The International Telecommunications Union’s quadrennial plenipotentiary conference (“plenipot” for short) concluded two weeks ago in Dubai. ITU’s role in internet-related activities, including the domain name system, have long been amongst the most divisive issues among its member states, but in Dubai, a new area of intense debate emerged: ITU’s role in digital applications and services that often travel over the internet’s infrastructure.
As expected, ITU member states in Dubai debated internet infrastructure-related resolutions about domain names, IPv6 and international public policies pertaining to the internet for days, nights, and weekends. But ultimately, given the basic infrastructure of the internet works, governments agreed to live with no major changes to these internet resolutions, which have remained substantively unchanged since 2010.
While governments may have agreed to maintain the status quo for internet management, a new area of contention became apparent in Dubai: digital applications and services. Developing countries, in particular, brought their concerns about the legal, regulatory, policy, economic, and social implications of these applications and services to Dubai, wanting ITU’s assistance. Today’s applications and services are mostly created by the private sector in developed countries. Many developing countries do not yet have the capacity to know if these technologies are useful, harmful, or both, so are looking for a trusted organization for advice; they don’t believe developed countries have their best interests at heart, but they do trust ITU.
For example, over-the-top (OTT) services, such as Skype and Netflix, were a hot topic in Dubai. OTTs have crept into various ITU processes in recent years, but this was the first time OTTs received their own resolution. Some of the original proposals for the new resolution wanted ITU to investigate possible regulation of OTTs. But after pulling an all-nighter, the final text focused on capacity-building, best practices, and enabling environments for OTTs. The resolution does not go as far as developing countries wanted, but it also goes further than developed countries had wanted. Both sides are equally unhappy, which, in ITU, is a good outcome.
Governments debated a whole host of other ICT applications and issues, including artificial intelligence, big data, data privacy, digital financial services, using ICTs to combat human trafficking, smart cities, and enabling environments for ICT-related innovation by small- and medium-sized enterprises, start-ups, incubation centers and young entrepreneurs.
Governments wanting ITU to cover such a wide array of issues put the organization in a quandary: are all ICTs within ITU’s scope, including ICTs that are sector-specific (for example, should ITU leading on e-health, rather than the World Health Organization)? Should other bodies, whether UN entities or industry organizations, be responsible for developing their own sector-specific ICT applications and policies? Can the best of both worlds be combined? Dubai demonstrated that ITU’s membership struggles with these questions.
The challenge with viewing everything touched by ICTs as within ITU’s scope is that ITU staff and delegates are specialists in ICTs, not in fields such as financial services and human trafficking. Fundamentally, ITU’s mandate is to ensure telecommunications systems work and everyone can connect. Having ITU develop best practices, policy and regulatory guidelines for ICTs in issue-specific areas risks excluding the vast expertise available within issue-specific entities, resulting in solutions unfit for purpose.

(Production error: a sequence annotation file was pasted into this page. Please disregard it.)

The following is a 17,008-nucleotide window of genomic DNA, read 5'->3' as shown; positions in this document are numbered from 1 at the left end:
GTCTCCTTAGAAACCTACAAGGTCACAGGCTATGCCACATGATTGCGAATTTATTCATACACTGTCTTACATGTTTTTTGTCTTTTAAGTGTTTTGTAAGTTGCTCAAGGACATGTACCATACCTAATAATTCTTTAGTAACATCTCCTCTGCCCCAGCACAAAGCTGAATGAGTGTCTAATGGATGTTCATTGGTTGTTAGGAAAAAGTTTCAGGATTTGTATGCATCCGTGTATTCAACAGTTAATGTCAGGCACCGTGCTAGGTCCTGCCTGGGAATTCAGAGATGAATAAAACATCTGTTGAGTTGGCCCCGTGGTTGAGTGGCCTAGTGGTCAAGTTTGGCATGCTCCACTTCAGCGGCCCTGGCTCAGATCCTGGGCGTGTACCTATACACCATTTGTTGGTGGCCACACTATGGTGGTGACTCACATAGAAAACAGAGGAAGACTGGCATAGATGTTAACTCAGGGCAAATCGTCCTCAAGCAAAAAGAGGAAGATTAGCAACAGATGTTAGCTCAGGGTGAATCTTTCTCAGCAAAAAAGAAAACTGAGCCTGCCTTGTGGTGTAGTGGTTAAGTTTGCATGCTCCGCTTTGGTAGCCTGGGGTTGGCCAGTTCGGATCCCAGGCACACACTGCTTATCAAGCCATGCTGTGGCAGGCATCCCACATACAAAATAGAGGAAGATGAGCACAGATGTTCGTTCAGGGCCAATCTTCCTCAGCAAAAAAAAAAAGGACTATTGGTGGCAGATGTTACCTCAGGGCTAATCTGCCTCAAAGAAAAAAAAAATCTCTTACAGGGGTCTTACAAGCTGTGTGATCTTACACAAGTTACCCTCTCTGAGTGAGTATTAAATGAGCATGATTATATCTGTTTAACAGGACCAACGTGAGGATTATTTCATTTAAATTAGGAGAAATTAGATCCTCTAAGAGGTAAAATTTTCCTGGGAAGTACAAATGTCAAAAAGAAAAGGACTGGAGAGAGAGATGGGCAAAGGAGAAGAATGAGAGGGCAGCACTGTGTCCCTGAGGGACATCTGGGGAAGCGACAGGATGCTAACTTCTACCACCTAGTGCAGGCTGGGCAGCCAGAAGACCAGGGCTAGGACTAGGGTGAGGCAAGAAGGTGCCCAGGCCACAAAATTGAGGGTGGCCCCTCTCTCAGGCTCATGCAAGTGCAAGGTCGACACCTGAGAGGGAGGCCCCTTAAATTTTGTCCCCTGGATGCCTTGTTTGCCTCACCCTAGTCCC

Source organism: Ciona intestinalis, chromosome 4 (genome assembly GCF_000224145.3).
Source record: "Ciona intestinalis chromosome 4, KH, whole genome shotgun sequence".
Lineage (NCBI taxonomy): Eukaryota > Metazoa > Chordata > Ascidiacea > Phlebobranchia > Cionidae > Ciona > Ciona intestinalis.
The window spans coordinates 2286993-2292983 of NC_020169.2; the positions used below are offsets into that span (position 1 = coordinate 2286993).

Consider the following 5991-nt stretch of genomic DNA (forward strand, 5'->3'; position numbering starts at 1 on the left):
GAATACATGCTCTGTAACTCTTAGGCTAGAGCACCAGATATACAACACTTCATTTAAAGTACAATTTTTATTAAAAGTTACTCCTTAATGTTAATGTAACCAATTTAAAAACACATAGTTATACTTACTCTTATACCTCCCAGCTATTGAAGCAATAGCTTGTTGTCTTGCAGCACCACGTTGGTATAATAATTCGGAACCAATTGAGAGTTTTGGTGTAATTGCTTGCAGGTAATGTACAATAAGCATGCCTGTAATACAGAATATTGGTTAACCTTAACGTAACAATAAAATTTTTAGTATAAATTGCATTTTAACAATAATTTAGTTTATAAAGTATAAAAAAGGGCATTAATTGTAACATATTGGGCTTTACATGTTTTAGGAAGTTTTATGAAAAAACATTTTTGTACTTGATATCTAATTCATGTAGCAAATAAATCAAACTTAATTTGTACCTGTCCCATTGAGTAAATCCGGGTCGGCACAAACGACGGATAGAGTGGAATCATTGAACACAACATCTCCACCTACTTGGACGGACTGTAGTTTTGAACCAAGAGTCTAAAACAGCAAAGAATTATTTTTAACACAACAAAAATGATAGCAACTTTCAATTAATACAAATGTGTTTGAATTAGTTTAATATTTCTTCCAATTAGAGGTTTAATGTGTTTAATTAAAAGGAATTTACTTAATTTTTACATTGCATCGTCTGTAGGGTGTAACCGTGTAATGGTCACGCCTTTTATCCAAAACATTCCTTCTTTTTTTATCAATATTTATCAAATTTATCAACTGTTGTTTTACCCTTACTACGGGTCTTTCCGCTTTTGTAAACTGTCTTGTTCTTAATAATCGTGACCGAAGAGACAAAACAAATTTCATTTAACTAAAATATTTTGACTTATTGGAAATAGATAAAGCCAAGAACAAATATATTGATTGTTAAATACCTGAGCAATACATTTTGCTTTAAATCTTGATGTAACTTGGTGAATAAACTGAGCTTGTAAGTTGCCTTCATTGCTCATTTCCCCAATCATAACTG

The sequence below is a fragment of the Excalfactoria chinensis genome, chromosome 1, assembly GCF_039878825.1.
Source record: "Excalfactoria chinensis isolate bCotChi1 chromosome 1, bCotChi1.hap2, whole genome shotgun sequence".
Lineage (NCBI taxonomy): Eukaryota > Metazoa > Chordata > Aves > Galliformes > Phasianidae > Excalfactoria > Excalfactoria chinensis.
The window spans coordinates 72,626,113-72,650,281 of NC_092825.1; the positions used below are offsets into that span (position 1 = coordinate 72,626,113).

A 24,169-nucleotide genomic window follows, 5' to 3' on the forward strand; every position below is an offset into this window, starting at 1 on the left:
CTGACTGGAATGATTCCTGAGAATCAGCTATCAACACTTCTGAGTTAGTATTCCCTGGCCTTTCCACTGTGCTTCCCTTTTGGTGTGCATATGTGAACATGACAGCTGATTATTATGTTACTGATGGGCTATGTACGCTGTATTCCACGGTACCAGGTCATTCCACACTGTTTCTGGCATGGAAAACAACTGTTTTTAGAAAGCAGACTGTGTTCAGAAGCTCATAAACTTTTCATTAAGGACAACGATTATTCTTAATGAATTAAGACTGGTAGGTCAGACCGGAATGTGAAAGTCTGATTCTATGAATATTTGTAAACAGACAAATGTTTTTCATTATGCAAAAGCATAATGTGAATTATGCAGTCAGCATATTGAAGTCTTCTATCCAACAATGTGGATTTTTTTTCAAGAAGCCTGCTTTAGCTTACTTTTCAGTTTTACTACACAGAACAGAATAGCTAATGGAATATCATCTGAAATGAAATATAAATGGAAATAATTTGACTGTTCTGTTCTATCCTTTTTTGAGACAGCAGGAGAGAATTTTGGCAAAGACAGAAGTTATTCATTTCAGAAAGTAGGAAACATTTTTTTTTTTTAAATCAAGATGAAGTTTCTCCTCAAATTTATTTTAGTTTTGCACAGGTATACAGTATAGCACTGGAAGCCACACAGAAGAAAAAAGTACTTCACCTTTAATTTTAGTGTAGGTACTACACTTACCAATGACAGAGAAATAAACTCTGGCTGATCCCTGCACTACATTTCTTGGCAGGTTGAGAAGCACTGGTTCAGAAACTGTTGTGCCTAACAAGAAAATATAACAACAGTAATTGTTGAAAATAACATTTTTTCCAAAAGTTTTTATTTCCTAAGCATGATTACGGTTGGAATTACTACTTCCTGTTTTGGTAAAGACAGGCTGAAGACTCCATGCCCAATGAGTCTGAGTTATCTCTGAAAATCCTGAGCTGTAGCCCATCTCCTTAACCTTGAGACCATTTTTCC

Equally, if ITU stepped back and let issue-specific entities with no ICT expertise create their own ICT-related solutions, those entities may fail in their attempts.
Finding a middle path, where ITU’s activities can reach into the borderlands of other issue-specific or ICT-related entities, providing ITU’s expertise when those other entities can benefit from them, requires immense amounts of trust and mutual respect from all parties involved. Previous cases of attempted empire building inevitably leave some skeptical. For example, around a decade ago, ITU tried to enter the internet protocol address management space, despite the regional internet registries already performing that function. This, and other unwanted expansion attempts into the territories of others, means some parties remain cautious about partnering with ITU.
The difficulty of finding a middle path is why negotiations on topics like artificial intelligence and big data were so fraught in Dubai: as much as developing countries hoped ITU could provide relatively quick fixes for the deluge of ICT issues they increasingly face, many developed countries were concerned about mission creep, duplicating existing processes, and ITU entering fields in which it lacks expertise. The Dubai resolutions show this tension, with many references to “in collaboration with relevant bodies,” “information sharing” as well as to ITU-specific studies and activities.
The majority of plenipot delegates come from ICT or telecom ministries. To effectively manage the increasing number of ITU activities shifting into issue-specific areas, such as artificial intelligence and digital financial services, future plenipots will need experts from those areas to attend, too. Ultimately, though, if member states continue adding more issue-specific activities to ITU’s plate, plenipot risks becoming the de facto UN General Assembly for the digital world. Given the analog and digital worlds are increasingly becoming one, if ITU’s membership doesn't find an appropriate middle path, ITU could find itself in direct conflict with the UN General Assembly and other UN specialized agencies.